Of course, the other side of the equation involves intake, or the amount of energy an athlete consumes on a daily basis. Nutrition Tracker can do this too. Using Nutrition Tracker, a swimmer can enter an entire day’s food intake to see how much carbohydrate, protein, fat and calories are in it, compare what he/she ate to his/her individual needs, and track his/her habits throughout the season and off-season. Upon comparing nutrient needs with the swimmer’s current intake, the program generates a feedback report, and stores the information for future reference. Swimmers are provided with an analysis of their current diet on which they can base changes or interventions. Deficiencies and excesses are highlighted based on comparisons with reference ranges established for swimmers. The best part is that the analysis is specific to swimming and current level of training. (Nutrition Tracker is available to all USA Swimming members. National Team athletes have pre-established accounts. All other users must register prior to first use.)

Any complete diet analysis, including Nutrition Tracker, involves a record of every food item that was eaten on that particular day. The most common way to do this is by using a food recall.

The typical food recall requires an athlete to report what he/she ate over a 3-7 day period of time. The energy content (i.e. kcal) of each food item and the exact amount eaten are used to determine the total energy content of a full day’s menu. Total carbohydrate, protein and fat intakes can also be determined using this format. Knowing the contribution of each of these macronutrients provides information on where the calories are coming from. Unfortunately, when athletes know they have to record what they ate, they (especially females) tend to under-eat and/or under-report their food intake. Therefore, a person’s typical caloric intake based on food recall is often misrepresented, under-estimated, or both.

Specifics regarding an athlete’s caloric needs are individual. They vary with seasonal changes in training volume and should be discussed with a qualified Sports Nutrition professional. What works for one athlete may not work for another. However, the following guidelines are a good place to start and can be used by anyone who has issues with off-season nutrition:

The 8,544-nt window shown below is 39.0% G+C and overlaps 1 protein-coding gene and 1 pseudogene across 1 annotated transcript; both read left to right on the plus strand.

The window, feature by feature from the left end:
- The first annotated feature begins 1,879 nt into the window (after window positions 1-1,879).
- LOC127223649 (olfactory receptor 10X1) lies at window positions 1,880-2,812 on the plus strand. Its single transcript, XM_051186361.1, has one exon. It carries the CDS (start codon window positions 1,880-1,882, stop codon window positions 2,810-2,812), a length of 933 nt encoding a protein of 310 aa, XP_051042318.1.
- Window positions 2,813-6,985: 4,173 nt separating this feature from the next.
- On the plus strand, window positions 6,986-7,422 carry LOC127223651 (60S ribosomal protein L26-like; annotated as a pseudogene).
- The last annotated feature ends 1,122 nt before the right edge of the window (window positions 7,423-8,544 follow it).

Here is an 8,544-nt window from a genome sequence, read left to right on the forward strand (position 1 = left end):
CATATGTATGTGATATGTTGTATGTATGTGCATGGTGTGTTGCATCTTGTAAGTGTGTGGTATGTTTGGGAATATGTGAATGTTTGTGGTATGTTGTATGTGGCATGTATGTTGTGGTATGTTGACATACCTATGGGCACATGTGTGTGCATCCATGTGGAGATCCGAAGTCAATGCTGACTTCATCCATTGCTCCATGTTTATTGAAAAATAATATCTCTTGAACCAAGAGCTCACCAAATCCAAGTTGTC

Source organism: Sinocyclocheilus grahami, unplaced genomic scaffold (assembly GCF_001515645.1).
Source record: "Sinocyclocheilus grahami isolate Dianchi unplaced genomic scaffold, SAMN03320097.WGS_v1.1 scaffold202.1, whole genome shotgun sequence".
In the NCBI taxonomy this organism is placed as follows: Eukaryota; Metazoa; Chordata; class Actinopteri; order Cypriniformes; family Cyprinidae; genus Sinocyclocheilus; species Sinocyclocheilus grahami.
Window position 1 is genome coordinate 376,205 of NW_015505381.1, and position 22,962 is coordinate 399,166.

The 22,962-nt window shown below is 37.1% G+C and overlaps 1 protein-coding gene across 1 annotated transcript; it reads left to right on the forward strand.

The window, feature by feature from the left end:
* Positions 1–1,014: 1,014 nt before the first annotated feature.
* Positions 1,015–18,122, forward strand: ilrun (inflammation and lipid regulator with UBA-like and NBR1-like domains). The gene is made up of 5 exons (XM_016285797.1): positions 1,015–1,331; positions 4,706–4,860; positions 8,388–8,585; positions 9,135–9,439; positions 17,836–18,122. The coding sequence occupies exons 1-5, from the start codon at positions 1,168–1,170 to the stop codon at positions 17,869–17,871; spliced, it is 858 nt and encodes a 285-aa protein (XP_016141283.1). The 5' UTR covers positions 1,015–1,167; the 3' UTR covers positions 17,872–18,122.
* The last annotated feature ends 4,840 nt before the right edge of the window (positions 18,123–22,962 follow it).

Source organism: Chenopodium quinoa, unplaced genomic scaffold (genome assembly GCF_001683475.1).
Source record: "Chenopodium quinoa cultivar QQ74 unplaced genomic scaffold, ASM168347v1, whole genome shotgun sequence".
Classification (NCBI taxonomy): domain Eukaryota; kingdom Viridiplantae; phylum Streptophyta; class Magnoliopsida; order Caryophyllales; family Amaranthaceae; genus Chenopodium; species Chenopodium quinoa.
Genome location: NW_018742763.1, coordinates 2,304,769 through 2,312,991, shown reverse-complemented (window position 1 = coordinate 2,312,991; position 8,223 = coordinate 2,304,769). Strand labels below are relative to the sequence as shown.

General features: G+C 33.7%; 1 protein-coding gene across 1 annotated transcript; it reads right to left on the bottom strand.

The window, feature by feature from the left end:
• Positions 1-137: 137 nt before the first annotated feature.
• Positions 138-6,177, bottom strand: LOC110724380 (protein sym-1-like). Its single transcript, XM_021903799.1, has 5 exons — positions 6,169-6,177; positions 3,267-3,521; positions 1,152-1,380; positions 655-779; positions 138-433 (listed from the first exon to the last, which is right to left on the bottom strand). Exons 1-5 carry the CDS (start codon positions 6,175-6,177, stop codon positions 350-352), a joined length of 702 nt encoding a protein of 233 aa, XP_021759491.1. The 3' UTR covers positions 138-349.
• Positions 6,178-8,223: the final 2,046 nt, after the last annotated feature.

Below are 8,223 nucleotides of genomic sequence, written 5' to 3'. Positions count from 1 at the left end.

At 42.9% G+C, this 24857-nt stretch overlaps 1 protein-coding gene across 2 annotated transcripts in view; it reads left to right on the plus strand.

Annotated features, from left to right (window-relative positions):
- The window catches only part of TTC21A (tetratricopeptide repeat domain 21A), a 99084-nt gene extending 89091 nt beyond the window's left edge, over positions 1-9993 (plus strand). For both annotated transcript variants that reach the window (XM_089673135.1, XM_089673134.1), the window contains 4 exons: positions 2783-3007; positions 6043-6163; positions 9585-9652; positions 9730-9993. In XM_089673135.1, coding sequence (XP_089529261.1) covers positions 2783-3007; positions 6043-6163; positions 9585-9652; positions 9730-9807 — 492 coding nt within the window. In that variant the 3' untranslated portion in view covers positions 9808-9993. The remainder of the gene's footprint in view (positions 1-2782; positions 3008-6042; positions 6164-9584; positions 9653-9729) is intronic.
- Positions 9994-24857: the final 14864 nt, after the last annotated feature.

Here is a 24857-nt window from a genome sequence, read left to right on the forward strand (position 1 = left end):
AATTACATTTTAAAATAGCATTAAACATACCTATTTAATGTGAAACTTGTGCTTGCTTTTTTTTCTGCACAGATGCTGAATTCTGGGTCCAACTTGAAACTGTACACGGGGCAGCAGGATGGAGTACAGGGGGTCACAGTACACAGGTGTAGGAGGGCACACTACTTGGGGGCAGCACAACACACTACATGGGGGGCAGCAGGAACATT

Do-s and Don’t-s of Optimal Off-Season Nutrition*

Do… Focus on healthful eating and lifestyle habits.
Do… Use performance and energy level variables to monitor success.
Do… Decrease normal energy intake according to decreases in training.
Do… Substitute lower-fat foods for whole-fat foods.
Do… Reduce the intake of energy-dense snacks.
Do… Eat more whole grains, cereals, beans and legumes.
Do… Get at least 5 servings of fruits and 5 servings of vegetables each day.
Do… Eat low-fat dairy products and lean cuts of meat, fish and poultry often.
Do… Drink a variety of fluids to maintain hydration.
Do… Keep snacks on hand for times when hunger might set in.
Do… Find a place for “favorite foods” to fit in moderation.
Do… Continue to exercise, even if it’s not as much as the in-season.

Don’t… Focus on the scale.
Don’t… Eat low-energy diets (i.e. less than REE).
Don’t… Reduce energy intake by more than TEE.
Don’t… Reduce fat intake to less than 15% of total calories.
Don’t… Skimp on protein or calcium.
Don’t… Skip meals.
Don’t… Allow hunger to set in.
Don’t… Deprive yourself of favorite foods.

*These guidelines have been adapted from the American Dietetic Association, Dietitians of Canada and American College of Sports Medicine Position Paper on Nutrition and Athletic Performance and Melinda Manore’s paper on Chronic Dieting in Active Women (Women’s Health Issues 6:332-341, 1996).